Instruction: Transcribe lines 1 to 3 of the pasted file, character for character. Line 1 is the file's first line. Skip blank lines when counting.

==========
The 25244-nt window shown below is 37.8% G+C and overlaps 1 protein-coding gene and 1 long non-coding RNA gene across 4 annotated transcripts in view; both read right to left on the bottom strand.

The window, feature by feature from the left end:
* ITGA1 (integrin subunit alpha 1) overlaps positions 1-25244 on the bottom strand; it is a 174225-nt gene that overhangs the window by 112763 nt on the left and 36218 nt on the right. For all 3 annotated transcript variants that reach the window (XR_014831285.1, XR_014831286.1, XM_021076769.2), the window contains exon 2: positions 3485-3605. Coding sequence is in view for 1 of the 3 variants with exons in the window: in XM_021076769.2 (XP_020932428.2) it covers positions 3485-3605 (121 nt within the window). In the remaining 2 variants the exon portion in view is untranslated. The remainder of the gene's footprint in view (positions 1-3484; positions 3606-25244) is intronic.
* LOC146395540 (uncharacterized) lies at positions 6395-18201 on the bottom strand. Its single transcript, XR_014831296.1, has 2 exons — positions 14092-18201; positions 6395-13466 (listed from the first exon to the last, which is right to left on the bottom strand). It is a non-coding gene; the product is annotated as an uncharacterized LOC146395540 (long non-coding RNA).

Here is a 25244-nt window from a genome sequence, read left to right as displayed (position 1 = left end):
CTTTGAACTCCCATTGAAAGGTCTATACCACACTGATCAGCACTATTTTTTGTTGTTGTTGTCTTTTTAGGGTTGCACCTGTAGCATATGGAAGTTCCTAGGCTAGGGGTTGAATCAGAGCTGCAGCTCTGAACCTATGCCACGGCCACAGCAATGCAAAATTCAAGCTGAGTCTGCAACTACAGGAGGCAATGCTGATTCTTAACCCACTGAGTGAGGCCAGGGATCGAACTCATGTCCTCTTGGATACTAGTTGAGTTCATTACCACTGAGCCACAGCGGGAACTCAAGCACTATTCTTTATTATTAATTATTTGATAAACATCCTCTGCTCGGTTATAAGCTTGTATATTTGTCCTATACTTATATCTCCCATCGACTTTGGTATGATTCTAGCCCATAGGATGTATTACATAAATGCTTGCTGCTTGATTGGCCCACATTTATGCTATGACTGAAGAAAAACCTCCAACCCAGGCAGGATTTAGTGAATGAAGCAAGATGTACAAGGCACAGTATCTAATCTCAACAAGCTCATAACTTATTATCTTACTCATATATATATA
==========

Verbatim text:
The 25244-nt window shown below is 37.8% G+C and overlaps 1 protein-coding gene and 1 long non-coding RNA gene across 4 annotated transcripts in view; both read right to left on the bottom strand.

The window, feature by feature from the left end:
* ITGA1 (integrin subunit alpha 1) overlaps positions 1-25244 on the bottom strand; it is a 174225-nt gene that overhangs the window by 112763 nt on the left and 36218 nt on the right. For all 3 annotated transcript variants that reach the window (XR_014831285.1, XR_014831286.1, XM_021076769.2), the window contains exon 2: positions 3485-3605. Coding sequence is in view for 1 of the 3 variants with exons in the window: in XM_021076769.2 (XP_020932428.2) it covers positions 3485-3605 (121 nt within the window). In the remaining 2 variants the exon portion in view is untranslated. The remainder of the gene's footprint in view (positions 1-3484; positions 3606-25244) is intronic.